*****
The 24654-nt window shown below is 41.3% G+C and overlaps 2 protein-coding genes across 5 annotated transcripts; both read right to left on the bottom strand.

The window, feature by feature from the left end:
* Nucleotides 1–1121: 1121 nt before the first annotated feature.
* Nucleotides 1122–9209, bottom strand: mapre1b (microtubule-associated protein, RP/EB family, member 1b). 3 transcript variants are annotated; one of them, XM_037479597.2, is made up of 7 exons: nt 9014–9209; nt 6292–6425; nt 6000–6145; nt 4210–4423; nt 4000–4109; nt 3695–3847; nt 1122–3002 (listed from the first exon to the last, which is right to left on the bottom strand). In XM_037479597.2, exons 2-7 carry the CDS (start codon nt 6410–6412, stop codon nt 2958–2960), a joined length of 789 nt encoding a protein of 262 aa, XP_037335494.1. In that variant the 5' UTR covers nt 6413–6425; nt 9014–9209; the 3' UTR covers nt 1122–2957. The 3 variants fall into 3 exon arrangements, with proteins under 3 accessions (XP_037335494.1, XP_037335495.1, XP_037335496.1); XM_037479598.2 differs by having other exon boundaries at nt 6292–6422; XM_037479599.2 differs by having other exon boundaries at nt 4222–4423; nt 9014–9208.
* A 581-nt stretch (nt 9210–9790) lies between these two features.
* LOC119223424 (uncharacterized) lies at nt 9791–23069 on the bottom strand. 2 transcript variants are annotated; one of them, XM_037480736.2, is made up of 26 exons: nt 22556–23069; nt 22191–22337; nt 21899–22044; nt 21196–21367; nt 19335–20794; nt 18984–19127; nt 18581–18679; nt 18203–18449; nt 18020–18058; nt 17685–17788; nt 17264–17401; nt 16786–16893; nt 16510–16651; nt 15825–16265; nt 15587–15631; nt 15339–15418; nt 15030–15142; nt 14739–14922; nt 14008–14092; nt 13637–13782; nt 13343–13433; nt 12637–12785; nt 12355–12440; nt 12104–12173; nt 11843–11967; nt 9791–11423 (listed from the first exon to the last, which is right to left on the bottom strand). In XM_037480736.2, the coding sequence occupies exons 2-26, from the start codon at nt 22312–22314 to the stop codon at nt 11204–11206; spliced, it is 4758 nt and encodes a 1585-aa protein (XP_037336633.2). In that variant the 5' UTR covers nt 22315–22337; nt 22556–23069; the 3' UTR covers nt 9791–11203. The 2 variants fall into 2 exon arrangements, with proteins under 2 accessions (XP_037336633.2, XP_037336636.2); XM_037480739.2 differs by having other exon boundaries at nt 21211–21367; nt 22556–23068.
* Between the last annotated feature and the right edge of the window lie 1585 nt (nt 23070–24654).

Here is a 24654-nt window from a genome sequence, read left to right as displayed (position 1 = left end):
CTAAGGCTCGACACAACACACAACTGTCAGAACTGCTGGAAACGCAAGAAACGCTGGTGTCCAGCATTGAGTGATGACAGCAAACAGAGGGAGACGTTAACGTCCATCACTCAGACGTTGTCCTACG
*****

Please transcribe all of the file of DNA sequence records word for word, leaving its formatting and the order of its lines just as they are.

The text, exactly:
The 24654-nt window shown below is 41.3% G+C and overlaps 2 protein-coding genes across 5 annotated transcripts; both read right to left on the bottom strand.

The window, feature by feature from the left end:
* Nucleotides 1–1121: 1121 nt before the first annotated feature.
* Nucleotides 1122–9209, bottom strand: mapre1b (microtubule-associated protein, RP/EB family, member 1b). 3 transcript variants are annotated; one of them, XM_037479597.2, is made up of 7 exons: nt 9014–9209; nt 6292–6425; nt 6000–6145; nt 4210–4423; nt 4000–4109; nt 3695–3847; nt 1122–3002 (listed from the first exon to the last, which is right to left on the bottom strand). In XM_037479597.2, exons 2-7 carry the CDS (start codon nt 6410–6412, stop codon nt 2958–2960), a joined length of 789 nt encoding a protein of 262 aa, XP_037335494.1. In that variant the 5' UTR covers nt 6413–6425; nt 9014–9209; the 3' UTR covers nt 1122–2957. The 3 variants fall into 3 exon arrangements, with proteins under 3 accessions (XP_037335494.1, XP_037335495.1, XP_037335496.1); XM_037479598.2 differs by having other exon boundaries at nt 6292–6422; XM_037479599.2 differs by having other exon boundaries at nt 4222–4423; nt 9014–9208.
* A 581-nt stretch (nt 9210–9790) lies between these two features.
* LOC119223424 (uncharacterized) lies at nt 9791–23069 on the bottom strand. 2 transcript variants are annotated; one of them, XM_037480736.2, is made up of 26 exons: nt 22556–23069; nt 22191–22337; nt 21899–22044; nt 21196–21367; nt 19335–20794; nt 18984–19127; nt 18581–18679; nt 18203–18449; nt 18020–18058; nt 17685–17788; nt 17264–17401; nt 16786–16893; nt 16510–16651; nt 15825–16265; nt 15587–15631; nt 15339–15418; nt 15030–15142; nt 14739–14922; nt 14008–14092; nt 13637–13782; nt 13343–13433; nt 12637–12785; nt 12355–12440; nt 12104–12173; nt 11843–11967; nt 9791–11423 (listed from the first exon to the last, which is right to left on the bottom strand). In XM_037480736.2, the coding sequence occupies exons 2-26, from the start codon at nt 22312–22314 to the stop codon at nt 11204–11206; spliced, it is 4758 nt and encodes a 1585-aa protein (XP_037336633.2). In that variant the 5' UTR covers nt 22315–22337; nt 22556–23069; the 3' UTR covers nt 9791–11203. The 2 variants fall into 2 exon arrangements, with proteins under 2 accessions (XP_037336633.2, XP_037336636.2); XM_037480739.2 differs by having other exon boundaries at nt 21211–21367; nt 22556–23068.
* Between the last annotated feature and the right edge of the window lie 1585 nt (nt 23070–24654).

Here is a 24654-nt window from a genome sequence, read left to right as displayed (position 1 = left end):
CTAAGGCTCGACACAACACACAACTGTCAGAACTGCTGGAAACGCAAGAAACGCTGGTGTCCAGCATTGAGTGATGACAGCAAACAGAGGGAGACGTTAACGTCCATCACTCAGACGTTGTCCTACG